WEDNESDAY, OCTOBER 10, 2012
Distracted driving: more than just your cell phone AMY VAN VEEN THE CASCADE
Distracted driving: what does it mean exactly? The first thing that pops into everyone’s heads has to be cell phone use. Signs, commercials and annoying friends constantly nag you not to use your phone and drive, and it makes sense, until you feel the dire need to text your friend and ask if they want a coffee. There are other ways to be distracted while driving, though. Image: Jessica Evelii
Take, for example, the person I saw driving behind me on my way to school. It was in Aldergrove at the light just before merging onto Highway 1. I looked in my rear-view mirror to see a girl wearing her iPod earbuds while towel-drying her hair. There doesn’t seem to be any specific legislation regarding the use of
headphones—like there is the use of anything handheld—while driving, but it is an increased danger to both yourself and other drivers, pedestrians and cyclists. Just like listening to your stereo at its maximum volume—which is not only irresponsible, but annoying to all those within a 10 metre radius of your vehicle—it limits
what you’re able to hear, like sirens, horns, car brakes, screeching tires and people yelling at you because you’re not paying attention. As a young and stupid driver, I do remember times when my stereo was a little too loud and about 90 per cent of the time it didn’t matter. But I do remember those moments when I ignored the suggestion to check your mirrors every five to eight seconds with my radio on a little louder because Taylor Swift just understood me, but then when I finally checked my mirror and saw an ambulance with its flashing lights and blaring siren right behind me, my heart rate jumped up and I pulled over to the side of the road, shamefully red-faced and a little shaky. How long had they been waiting for me to pull over? Whose life did I just put in danger because I couldn’t get out of the way for the paramedics to do their job? Headphones, it stands to reason, make that situation that much worse.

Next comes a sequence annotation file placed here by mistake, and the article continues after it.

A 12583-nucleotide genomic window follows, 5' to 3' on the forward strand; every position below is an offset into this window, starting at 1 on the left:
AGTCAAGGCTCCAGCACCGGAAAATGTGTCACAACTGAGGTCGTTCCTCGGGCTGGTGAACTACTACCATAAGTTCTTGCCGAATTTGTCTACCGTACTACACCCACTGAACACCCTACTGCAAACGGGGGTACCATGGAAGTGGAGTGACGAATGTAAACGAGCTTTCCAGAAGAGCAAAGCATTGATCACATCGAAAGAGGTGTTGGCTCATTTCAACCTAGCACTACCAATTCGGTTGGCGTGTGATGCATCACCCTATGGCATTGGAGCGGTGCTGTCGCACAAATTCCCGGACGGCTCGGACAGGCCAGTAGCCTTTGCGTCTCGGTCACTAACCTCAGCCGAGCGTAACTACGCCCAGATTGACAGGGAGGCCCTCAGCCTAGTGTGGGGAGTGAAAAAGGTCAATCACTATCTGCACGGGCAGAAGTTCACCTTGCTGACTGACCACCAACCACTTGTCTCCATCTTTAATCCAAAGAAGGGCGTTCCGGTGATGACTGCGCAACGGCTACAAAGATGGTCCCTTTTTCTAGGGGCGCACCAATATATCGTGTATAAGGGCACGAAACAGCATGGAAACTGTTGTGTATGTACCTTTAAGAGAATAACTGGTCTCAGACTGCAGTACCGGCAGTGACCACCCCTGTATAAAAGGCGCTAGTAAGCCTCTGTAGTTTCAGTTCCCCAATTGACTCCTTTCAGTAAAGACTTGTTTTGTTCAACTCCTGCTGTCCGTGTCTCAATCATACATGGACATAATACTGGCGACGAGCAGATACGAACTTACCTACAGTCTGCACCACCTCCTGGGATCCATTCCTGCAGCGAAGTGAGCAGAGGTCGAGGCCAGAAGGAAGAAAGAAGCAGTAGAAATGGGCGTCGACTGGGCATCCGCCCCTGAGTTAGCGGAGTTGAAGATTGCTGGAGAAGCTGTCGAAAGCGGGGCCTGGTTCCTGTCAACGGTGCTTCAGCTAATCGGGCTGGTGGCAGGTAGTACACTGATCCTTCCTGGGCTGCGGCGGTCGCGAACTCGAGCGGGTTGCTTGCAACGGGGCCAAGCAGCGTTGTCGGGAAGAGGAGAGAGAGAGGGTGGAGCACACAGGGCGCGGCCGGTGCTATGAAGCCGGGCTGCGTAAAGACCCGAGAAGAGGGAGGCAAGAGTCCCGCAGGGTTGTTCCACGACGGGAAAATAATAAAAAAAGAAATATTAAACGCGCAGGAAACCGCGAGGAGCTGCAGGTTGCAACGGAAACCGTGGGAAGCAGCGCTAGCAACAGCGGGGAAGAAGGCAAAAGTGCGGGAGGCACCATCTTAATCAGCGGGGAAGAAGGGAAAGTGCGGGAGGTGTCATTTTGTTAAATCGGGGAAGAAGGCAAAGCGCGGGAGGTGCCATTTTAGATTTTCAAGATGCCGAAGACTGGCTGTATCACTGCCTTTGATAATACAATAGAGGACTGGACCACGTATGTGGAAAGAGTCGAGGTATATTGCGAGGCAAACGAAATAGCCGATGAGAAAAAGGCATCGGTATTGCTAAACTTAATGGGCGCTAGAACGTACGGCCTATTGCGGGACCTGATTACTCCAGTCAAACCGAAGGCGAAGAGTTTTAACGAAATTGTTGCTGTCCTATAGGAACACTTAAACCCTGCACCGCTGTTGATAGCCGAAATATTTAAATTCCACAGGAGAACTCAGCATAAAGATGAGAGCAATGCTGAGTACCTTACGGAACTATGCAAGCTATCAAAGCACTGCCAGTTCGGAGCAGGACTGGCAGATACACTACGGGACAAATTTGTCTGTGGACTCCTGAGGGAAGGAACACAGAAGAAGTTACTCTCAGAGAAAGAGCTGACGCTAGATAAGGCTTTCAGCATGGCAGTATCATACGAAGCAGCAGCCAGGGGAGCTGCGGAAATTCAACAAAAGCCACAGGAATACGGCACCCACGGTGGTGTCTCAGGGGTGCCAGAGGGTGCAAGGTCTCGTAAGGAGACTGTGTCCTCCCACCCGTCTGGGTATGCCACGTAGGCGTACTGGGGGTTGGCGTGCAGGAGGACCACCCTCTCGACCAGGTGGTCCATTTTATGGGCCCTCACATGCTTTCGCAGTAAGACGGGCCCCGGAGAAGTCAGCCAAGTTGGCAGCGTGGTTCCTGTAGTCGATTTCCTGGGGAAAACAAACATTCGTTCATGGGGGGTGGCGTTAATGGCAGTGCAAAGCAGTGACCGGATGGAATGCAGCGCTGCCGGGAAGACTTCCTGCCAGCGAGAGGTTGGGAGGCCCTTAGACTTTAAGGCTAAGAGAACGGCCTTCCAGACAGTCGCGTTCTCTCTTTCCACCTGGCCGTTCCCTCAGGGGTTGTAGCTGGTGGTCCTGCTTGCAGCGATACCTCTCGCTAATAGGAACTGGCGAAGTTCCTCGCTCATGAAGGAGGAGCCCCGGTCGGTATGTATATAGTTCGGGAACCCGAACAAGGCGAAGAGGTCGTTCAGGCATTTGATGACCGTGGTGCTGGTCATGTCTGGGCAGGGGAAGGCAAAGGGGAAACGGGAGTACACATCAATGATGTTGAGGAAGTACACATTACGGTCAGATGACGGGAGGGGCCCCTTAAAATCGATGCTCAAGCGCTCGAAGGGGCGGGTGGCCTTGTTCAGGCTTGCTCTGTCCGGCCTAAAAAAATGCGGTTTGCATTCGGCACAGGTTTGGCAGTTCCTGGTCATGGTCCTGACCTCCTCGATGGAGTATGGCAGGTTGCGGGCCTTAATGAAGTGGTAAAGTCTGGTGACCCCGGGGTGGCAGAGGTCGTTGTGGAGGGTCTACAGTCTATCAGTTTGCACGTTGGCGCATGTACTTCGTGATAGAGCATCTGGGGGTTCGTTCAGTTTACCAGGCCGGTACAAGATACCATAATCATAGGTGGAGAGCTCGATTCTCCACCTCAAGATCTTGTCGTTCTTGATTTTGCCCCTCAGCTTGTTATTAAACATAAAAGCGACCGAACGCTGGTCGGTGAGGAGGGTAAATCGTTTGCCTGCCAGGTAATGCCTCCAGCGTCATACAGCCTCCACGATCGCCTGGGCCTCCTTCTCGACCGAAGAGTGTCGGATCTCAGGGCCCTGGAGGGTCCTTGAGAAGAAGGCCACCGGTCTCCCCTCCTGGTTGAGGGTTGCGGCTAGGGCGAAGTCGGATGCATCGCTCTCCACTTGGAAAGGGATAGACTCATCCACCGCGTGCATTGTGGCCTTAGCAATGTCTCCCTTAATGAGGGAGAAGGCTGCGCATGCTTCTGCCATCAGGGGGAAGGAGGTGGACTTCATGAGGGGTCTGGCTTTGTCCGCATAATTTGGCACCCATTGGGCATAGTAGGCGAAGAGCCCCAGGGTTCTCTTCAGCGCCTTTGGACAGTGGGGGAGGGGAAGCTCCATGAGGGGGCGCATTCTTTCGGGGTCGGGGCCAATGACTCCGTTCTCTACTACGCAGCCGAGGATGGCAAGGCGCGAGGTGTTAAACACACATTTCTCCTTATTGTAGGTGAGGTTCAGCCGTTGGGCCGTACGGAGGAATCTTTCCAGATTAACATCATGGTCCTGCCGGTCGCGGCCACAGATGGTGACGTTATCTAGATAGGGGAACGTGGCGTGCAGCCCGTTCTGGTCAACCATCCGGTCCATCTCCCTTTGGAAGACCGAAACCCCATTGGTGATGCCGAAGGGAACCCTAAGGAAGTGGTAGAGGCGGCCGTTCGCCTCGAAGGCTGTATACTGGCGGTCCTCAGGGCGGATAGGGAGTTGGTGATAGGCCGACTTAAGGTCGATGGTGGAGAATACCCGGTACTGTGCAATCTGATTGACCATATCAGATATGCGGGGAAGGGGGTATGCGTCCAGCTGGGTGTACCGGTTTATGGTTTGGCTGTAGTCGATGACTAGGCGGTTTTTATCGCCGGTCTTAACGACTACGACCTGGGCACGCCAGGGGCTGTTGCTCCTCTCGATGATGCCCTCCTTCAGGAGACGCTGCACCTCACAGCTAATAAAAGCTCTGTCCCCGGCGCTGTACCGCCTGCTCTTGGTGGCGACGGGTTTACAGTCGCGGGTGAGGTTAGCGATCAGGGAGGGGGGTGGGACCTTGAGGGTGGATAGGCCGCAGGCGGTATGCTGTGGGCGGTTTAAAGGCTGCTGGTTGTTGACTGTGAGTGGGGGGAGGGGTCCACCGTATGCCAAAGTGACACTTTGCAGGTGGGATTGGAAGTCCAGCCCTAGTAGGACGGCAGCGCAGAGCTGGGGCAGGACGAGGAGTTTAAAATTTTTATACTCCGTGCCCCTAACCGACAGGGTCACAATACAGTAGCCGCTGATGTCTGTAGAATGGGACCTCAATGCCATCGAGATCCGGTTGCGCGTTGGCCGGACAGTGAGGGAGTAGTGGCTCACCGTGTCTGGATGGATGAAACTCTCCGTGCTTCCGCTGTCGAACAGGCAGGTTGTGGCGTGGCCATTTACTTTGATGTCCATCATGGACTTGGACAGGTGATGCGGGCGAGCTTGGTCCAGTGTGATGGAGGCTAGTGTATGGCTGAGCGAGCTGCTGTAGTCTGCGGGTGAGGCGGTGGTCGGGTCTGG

At least with the stereo, your ears are still open to other sounds, but with headphones, your ears are that much more blocked. Unlike a pedestrian wearing his earbuds and not noticing there’s a train coming (that happens more often than we’d like to think), a driver in charge of over a ton of steel becomes the threat to others, not the single victim. Again, too-loud music is a little obvious, just like taking your hands off the wheel to text your friend a smiley face. It’s the perhaps less obvious, but just as ridiculous, driving habits that can put yourself and others at risk. Towel-drying your hair, for example. Or touching up make-up because you slept in. Juggling that large, morning double-double with a breakfast sandwich also makes your response time that much slower because the coffee and sandwich need to be put down before full control of the steering wheel can be taken back. Once again, I recall a time when the slippery wet